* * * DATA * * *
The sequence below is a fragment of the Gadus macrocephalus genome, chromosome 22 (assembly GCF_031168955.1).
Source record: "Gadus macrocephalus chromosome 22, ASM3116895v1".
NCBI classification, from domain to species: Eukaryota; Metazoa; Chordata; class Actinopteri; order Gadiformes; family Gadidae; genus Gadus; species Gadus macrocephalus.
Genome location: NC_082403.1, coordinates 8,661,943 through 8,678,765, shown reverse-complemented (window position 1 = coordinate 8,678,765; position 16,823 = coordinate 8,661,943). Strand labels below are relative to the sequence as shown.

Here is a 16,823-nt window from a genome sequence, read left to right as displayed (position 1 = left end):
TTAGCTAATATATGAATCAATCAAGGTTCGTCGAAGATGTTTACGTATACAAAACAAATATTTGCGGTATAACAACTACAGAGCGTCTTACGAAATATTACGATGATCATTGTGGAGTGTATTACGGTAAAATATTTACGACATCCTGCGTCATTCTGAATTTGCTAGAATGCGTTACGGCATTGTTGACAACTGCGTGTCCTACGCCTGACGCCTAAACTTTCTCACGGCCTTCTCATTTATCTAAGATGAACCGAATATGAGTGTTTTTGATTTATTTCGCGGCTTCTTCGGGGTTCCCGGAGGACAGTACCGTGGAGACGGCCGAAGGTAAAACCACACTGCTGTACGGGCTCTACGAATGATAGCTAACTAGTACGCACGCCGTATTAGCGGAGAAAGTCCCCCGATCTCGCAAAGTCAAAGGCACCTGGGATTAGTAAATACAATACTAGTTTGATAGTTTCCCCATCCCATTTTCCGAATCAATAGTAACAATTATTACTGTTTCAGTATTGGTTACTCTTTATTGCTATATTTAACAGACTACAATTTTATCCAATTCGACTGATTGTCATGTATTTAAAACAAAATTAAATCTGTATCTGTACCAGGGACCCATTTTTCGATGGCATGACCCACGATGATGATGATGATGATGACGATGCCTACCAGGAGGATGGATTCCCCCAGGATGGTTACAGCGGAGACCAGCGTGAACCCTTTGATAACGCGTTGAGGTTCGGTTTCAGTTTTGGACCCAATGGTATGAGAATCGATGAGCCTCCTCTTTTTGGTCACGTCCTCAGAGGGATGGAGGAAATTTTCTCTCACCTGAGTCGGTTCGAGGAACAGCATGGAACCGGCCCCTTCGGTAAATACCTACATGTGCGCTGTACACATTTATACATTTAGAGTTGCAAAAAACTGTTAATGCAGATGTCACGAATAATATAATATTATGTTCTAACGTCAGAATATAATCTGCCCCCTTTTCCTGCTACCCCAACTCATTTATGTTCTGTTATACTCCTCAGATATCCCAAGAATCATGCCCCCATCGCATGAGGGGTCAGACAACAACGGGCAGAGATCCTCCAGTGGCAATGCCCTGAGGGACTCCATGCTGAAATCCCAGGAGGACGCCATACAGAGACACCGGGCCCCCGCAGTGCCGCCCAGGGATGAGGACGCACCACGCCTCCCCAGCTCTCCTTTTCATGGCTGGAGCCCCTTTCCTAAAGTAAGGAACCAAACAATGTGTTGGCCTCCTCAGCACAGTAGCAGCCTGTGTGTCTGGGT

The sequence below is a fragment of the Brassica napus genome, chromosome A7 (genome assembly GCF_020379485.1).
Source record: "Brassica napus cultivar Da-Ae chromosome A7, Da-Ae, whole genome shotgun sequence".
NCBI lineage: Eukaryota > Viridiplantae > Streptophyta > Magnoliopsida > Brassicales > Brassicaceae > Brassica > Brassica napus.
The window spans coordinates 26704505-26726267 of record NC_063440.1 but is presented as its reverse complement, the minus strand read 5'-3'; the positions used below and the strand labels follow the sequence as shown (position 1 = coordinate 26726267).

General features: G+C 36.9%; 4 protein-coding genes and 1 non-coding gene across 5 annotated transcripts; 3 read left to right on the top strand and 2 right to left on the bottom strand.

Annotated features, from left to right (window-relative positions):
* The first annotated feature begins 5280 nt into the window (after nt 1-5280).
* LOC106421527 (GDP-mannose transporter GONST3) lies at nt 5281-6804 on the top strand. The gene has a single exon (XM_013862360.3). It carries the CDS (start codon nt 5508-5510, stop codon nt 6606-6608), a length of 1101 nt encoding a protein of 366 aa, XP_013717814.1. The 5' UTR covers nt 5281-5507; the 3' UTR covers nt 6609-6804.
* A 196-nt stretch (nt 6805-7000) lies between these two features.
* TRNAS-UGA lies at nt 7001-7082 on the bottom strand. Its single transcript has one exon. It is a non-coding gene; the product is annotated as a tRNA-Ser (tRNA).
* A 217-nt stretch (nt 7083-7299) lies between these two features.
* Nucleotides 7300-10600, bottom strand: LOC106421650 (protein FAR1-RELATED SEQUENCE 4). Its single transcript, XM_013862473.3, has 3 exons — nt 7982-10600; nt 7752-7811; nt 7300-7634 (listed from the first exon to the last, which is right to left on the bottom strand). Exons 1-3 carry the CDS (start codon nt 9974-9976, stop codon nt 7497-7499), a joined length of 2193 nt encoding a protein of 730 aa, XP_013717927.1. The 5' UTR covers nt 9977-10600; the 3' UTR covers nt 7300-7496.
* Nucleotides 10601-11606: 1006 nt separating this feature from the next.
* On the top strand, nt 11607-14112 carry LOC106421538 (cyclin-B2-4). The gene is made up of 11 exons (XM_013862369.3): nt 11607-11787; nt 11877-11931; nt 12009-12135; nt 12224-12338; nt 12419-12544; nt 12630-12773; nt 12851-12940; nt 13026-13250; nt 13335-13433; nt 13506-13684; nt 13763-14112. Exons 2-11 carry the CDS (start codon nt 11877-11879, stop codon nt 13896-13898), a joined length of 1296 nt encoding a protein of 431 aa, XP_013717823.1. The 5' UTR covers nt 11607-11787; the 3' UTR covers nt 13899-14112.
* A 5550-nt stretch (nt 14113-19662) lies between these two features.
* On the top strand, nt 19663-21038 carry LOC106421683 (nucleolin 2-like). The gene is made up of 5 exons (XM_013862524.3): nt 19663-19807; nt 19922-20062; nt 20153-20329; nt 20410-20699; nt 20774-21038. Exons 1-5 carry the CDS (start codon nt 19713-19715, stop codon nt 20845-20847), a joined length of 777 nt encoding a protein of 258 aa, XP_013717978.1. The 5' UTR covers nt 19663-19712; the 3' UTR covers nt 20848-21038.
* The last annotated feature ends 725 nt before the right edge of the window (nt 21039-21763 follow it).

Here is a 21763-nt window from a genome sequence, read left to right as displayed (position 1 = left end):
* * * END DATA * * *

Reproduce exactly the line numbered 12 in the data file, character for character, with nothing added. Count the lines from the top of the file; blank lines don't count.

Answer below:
Annotated features, from left to right (window-relative positions):